Google Fi, a US mobile service provider, recently disclosed a data breach that impacted a limited number of its customers. The company sent notifications to its affected customers informing them that their phone numbers, SIM card serial numbers, account status, account activation date, and mobile service plan details were accessed by hackers.
However, Google has reassured its customers that sensitive information such as full names, email addresses, payment card information, social security numbers, tax IDs, government IDs, account passwords, and contents of SMS and phone calls were not part of the breached systems.
Source: Twitter @Dmite09
The data breach comes after T-Mobile, one of Google Fi’s parent tower companies for service, suffered a massive data breach affecting 37 million customers.
T-Mobile revealed at the end of January that an API flaw was exploited, which resulted in hackers gaining access to customer’s account data, including name, billing address, email, phone number, date of birth, T-Mobile account number, and information about the number of lines on the account and plan features.
However, not all Google Fi customers received the same information.
“Additionally, on January 1, 2023 for about 1 hour 48 minutes, your mobile phone service was transferred from your SIM card to another SIM card. During the time of this temporary transfer, the unauthorized access could have involved the use of your phone number to send and receive phone calls and text messages. Despite the SIM transfer, your voicemail could not have been accessed. We have restored Google Fi service to your SIM card.” Came the notice from Google Fi to the customer.
The customer reported on Reddit that they received multiple unauthorized access and password reset notifications. These notifications came from their email addresses, outlook accounts, crypto wallet accounts, and even Authy – a token authentication app. The alleged access to Authy was allowed to an internal setting of Authy which allowed multiple devices to access the app, a setting that needs manually turned off by customers.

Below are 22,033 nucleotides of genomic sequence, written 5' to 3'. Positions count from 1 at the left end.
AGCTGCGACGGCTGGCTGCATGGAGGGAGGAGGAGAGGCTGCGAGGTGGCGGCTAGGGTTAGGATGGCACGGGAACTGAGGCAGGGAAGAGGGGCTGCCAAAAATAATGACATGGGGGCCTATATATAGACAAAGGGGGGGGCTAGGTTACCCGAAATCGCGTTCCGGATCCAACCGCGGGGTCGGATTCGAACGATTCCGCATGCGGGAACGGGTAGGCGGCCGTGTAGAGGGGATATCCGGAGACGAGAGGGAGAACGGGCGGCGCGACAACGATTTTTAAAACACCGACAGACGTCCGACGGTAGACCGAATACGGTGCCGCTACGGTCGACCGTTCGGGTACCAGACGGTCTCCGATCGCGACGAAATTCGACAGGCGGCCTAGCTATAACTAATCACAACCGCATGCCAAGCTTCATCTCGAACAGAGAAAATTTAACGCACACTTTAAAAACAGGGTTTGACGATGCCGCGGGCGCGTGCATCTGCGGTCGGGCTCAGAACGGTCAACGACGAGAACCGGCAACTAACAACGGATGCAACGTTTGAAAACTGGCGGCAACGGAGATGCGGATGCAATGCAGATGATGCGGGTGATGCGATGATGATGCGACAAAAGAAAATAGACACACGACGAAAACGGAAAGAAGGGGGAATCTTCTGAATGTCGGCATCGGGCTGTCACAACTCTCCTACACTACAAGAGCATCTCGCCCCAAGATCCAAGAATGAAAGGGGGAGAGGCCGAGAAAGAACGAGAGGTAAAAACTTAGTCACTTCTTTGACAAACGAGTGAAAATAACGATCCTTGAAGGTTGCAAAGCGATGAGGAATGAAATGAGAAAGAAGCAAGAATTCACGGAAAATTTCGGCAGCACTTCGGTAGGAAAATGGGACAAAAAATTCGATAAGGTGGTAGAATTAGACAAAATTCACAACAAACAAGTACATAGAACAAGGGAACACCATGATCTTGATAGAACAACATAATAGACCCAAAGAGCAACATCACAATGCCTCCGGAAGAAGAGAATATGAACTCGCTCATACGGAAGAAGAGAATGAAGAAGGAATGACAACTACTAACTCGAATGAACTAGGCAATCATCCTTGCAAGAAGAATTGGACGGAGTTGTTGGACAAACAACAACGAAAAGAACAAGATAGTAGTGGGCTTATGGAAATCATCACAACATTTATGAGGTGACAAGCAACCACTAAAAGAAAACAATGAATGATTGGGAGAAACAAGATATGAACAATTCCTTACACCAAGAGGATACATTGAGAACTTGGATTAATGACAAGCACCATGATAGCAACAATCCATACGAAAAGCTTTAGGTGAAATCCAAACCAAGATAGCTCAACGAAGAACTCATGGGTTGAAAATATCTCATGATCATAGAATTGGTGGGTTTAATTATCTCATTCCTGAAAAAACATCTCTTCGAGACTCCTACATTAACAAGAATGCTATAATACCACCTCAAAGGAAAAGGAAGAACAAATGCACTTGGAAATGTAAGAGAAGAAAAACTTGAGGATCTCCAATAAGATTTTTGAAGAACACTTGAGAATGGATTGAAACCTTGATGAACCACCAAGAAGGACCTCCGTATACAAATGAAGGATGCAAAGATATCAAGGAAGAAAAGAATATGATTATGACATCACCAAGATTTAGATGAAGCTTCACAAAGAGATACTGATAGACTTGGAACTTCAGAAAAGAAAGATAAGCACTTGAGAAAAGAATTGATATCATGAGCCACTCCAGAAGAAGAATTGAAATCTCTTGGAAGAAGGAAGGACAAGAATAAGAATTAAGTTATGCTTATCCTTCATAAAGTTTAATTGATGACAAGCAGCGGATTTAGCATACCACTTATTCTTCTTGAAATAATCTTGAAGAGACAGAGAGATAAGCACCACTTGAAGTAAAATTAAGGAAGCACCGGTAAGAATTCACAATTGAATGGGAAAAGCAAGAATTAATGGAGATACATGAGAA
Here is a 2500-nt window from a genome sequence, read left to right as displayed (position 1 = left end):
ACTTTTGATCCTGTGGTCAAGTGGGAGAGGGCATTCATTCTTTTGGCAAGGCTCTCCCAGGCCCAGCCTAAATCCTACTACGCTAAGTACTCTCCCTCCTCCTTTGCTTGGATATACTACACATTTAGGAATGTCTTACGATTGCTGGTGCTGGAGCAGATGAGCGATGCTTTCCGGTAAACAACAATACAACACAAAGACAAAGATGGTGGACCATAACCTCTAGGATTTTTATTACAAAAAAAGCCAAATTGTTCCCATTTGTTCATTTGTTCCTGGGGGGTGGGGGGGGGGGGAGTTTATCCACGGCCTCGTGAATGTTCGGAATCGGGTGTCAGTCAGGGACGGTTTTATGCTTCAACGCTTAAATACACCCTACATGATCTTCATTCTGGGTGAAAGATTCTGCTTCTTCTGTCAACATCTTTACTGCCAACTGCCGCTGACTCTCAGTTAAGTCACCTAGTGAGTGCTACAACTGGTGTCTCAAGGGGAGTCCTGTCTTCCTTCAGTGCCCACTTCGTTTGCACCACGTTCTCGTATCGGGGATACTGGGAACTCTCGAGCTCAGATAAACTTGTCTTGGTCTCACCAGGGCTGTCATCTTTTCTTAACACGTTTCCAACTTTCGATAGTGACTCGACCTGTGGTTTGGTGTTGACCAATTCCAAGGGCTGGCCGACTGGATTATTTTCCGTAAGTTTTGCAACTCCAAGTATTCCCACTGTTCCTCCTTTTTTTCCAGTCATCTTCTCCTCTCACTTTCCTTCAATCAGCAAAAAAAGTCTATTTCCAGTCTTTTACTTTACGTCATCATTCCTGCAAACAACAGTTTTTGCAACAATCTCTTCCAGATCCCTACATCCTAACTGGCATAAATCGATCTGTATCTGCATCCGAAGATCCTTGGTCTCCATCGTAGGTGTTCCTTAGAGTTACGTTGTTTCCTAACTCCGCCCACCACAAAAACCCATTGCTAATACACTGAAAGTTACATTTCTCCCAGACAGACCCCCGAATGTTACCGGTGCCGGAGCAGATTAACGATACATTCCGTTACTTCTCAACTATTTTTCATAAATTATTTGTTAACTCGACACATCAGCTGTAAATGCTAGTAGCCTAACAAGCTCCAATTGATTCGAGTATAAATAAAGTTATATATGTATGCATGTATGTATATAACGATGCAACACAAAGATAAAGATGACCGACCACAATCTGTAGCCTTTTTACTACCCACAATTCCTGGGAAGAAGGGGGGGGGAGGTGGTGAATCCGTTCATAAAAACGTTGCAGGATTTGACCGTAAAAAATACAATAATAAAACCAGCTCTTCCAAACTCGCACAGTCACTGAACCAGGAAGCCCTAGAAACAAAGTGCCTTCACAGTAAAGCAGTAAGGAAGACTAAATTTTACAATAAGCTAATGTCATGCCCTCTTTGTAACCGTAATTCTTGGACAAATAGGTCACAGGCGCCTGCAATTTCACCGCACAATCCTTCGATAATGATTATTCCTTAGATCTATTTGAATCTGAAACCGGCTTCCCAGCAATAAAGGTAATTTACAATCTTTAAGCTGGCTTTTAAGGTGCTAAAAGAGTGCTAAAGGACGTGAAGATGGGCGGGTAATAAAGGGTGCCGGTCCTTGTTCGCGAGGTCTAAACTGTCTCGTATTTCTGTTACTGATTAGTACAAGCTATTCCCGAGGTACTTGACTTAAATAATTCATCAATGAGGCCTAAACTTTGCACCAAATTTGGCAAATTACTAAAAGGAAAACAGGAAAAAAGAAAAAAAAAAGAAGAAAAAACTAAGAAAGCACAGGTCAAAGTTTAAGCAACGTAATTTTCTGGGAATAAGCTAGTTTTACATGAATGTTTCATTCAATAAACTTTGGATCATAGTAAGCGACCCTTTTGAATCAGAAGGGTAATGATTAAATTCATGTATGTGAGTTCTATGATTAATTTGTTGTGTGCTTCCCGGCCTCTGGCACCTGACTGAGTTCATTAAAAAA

The customer recounted watching “in real time” their accounts being hacked and stolen, including banking accounts. Worse, the customer only knew this was happening because of email alerts as the SMS authentication alerts were not being sent to their phone. This was because the hacker had stolen access to their SIM and phone number. Within minutes, the hackers had access to their two-factor authentication codes, Authy token authentication app, and more.
“The hacker used this to take over three of my online accounts — my primary email, a financial account, and the Authy authenticator app, all because they were able to receive my SMSes and therefore defeat SMS-based 2-fac,”
SIM Swapping is a form of social engineering in which a cyber criminal impersonates you to your mobile carrier and convinces them to transfer your phone number to a mobile SIM card that they control. Once the number is ported, the attacker has access to your text messages, including MFA codes, and can then use that information to breach your online accounts or take over services secured by your phone number.
Once the number is ported, the threat actors would have access to the victim’s text messages, including multi-factor authentication codes, which could be used to breach online accounts or take over services secured by the person’s phone number.
Currently, cyberanalysts are researching this breach and believe that Google Fi’s access could be related to the T-Mobile breach due to T-Mobile being one of the parent tower service companies for Google Fi’s service.
The data breaches at T-Mobile are not new, with the company suffering multiple data breaches since 2018.
2019 – 3% of all T-Mobile customers data was breached.
2020 – Customer information (phone numbers, call records) breached.
2021 – Internal T-Mobile application breached.
2021 – Hackers brute-forced their way through T-Mobile’s network
2022 – Lapsus$ extortion gang breached network with stolen credentials.
How to Protect Yourself from SIM Swapping.